As they continue to challenge "old media" paradigms, online publications are now focusing on the pinnacle of established journalism: the Pulitzer Prize.
The Pulitzer Prize is to print media what the Oscar is to Hollywood. Although it does not bear as much celebrity, a Pulitzer is the most distinguished award a newspaper journalist can receive.
Now some editors and reporters in the online world want their work to be considered for the coveted recognition, and the 19-member Pulitzer Prize Committee has appointed a committee to study the possibility of starting a category for online journalism, according to the Associated Press.
The committee will consist of five members of the Pulitzer board: John L. Dotson Jr., president and publisher, Akron Beacon Journal; Louis D. Boccardi, president and chief executive officer, The Associated Press; Rena Pederson, vice president/editorial page editor, the Dallas Morning News; William Safire, columnist, the New York Times; and Marilyn Yarborough, professor of law at the University of North Carolina.
Columbia University hands out the awards annually for print journalism, letters, drama, and music. The prizes in the letters category are for fiction, history, poetry, biography or autobiography, and general nonfiction.
A gold medal is awarded for distinguished public service in journalism, while the other category winners get a $3,000 award from Pulitzer endowments. Entries for journalism must have appeared in a U.S. daily or at least weekly publication.
"The quality of online journalism is such that it deserves Pulitzer consideration," said Joe Shea, who produces the online and print news publication American Reporter. "The rules don't prohibit online newspapers; it appears the committee prohibits them. They told me that they would not accept submissions from online newspapers, period, whether they have a print counterpart or not."
Shea tried to enter international correspondent Andrea Harsono's political coverage from Jakarta for a Pulitzer this year. Harsono broke a story last May that members of the Indonesian army were planning to oust the head of the Indonesian Democratic Party.
Megawati Sukarnoputri was removed from her post a few weeks later. Shea said this is an example of how online reporting, like print journalism, can have significant impact on important national and global political actions.
"There are more than a 1,000 daily newspapers online now," Shea said. "I think Joseph Pulitzer would have been delighted to the see the explosion of newspapering on the Internet all over the world. His deepest interest was in promoting a free press."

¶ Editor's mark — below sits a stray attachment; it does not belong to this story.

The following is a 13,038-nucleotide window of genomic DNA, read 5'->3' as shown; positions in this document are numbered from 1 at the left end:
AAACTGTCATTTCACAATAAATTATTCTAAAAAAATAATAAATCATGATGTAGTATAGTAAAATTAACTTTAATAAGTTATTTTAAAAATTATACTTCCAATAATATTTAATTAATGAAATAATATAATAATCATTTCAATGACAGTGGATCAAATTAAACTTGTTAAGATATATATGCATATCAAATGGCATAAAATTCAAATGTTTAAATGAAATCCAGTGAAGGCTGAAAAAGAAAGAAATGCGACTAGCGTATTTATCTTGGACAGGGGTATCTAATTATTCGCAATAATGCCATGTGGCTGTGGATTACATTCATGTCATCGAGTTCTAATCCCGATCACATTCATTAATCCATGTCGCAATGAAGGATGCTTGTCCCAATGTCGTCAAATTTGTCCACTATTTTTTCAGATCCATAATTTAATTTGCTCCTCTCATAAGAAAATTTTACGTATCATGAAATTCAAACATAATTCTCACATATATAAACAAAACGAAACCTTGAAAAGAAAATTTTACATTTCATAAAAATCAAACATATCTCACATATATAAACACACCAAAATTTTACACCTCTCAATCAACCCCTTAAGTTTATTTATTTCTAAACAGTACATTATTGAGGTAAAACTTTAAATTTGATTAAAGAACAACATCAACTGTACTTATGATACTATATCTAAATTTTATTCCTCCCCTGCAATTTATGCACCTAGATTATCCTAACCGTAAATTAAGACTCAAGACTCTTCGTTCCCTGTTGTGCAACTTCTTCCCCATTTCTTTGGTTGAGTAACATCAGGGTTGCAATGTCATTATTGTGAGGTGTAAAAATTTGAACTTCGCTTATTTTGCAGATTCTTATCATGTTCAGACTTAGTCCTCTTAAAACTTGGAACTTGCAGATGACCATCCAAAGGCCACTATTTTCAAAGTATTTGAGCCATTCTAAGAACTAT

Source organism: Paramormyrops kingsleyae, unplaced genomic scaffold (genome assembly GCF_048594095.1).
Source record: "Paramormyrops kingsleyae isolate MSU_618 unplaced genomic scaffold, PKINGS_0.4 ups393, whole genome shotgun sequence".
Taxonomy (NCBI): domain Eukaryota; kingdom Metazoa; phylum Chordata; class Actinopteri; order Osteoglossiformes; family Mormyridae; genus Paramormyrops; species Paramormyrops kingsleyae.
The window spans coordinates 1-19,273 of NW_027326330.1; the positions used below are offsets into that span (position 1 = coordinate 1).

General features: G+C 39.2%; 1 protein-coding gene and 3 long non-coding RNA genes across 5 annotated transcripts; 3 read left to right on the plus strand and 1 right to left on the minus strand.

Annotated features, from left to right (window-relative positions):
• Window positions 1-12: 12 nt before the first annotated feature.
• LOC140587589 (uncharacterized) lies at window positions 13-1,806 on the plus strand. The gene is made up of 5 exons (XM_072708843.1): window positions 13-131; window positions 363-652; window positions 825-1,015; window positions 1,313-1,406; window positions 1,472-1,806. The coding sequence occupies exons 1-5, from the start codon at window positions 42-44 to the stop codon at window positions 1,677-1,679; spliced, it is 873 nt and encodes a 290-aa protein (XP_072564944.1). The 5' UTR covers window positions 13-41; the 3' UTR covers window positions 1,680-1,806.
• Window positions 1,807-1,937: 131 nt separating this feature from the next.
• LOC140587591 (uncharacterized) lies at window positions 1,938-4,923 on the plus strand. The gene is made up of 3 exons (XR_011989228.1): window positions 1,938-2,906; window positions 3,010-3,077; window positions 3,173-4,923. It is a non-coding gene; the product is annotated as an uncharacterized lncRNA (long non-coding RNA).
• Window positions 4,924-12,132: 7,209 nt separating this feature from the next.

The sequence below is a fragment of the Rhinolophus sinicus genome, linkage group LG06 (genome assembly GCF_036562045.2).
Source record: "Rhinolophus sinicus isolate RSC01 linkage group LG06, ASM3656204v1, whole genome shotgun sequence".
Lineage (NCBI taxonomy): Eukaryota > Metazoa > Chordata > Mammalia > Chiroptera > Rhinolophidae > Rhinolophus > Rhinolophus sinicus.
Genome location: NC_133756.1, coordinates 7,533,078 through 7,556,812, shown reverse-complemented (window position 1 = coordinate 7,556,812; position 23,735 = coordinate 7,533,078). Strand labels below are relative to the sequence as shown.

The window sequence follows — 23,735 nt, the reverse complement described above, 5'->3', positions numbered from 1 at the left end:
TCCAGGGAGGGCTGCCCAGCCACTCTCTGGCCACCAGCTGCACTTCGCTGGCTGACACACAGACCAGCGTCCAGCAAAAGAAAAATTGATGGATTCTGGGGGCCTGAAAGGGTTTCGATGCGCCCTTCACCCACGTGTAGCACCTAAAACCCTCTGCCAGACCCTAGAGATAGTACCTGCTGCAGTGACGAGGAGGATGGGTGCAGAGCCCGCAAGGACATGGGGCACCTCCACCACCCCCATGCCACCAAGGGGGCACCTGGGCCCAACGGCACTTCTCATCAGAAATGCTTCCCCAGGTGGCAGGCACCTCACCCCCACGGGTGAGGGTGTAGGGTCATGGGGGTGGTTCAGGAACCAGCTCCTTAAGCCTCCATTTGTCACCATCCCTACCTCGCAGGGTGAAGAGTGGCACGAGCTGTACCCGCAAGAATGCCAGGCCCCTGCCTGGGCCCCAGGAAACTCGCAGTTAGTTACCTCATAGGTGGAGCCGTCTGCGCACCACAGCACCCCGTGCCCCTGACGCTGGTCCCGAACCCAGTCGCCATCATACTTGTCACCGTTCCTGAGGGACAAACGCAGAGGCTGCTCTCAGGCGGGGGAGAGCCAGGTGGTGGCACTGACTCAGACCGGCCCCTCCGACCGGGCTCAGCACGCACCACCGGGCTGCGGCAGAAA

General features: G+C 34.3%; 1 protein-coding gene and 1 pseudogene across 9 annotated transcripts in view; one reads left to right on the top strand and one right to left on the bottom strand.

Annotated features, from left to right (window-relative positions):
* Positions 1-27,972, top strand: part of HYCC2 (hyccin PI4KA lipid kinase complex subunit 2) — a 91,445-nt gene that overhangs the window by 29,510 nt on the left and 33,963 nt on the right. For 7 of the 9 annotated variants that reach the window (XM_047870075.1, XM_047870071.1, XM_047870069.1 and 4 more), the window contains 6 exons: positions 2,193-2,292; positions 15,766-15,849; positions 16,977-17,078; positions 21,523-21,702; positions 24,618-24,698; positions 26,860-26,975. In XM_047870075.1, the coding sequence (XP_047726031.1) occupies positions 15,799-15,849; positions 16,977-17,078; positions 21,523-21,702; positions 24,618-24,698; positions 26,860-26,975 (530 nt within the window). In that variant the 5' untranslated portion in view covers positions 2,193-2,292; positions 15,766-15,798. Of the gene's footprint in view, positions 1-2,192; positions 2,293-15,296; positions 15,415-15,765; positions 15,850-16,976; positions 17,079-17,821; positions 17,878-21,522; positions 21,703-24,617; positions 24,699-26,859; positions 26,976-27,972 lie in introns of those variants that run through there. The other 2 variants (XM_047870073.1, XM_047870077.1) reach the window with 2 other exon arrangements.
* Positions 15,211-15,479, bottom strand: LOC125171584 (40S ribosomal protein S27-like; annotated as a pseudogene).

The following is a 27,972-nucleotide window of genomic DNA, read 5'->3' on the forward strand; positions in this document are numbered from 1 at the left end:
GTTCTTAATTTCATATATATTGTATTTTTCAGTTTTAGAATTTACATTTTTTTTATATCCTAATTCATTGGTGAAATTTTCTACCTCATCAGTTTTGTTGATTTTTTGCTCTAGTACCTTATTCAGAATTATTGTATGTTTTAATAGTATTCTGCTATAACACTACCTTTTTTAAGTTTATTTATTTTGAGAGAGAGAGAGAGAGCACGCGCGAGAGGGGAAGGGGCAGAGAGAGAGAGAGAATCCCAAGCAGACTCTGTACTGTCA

But traditional newspapers may not be so quick to share the glory of their most coveted awards, which will be announced Monday.
Sacramento Bee editorial page editor Howard Weaver, a two-time Pulitzer Prize winner for his reporting at the Anchorage Daily News, says newspapers and online publications are not synonymous. He does, however, say the Pulitzer committee should explore the awards issue.
"It's a matter of evolution," said Weaver, who won Pulitzer Prizes for investigations of the Teamsters Union's involvement in building the Alaska pipeline and alcoholism among Alaskan natives. "However, newspapers have a certain jealous attachment to the Pulitzers and are going to be reluctant about changing anything that would dilute the prize."
Others say the debate may lead to the creation of new awards.
"We've done some original stories. I don't know that we've had anything I would nominate for a Pulitzer Prize," said Neil Budde, editor of the Wall Street Journal Interactive Edition. "The Pulitzers are designed to recognize good newspaper journalism. I think the answer is to come up with a new set of awards."
"A lot of people in online journalism are fighting to say they are something different than newspapers, but this effort is saying that in order to get recognition they are willing be considered as the same as a newspaper. If you're practicing good journalism there is no need for prizes, period," Budde said.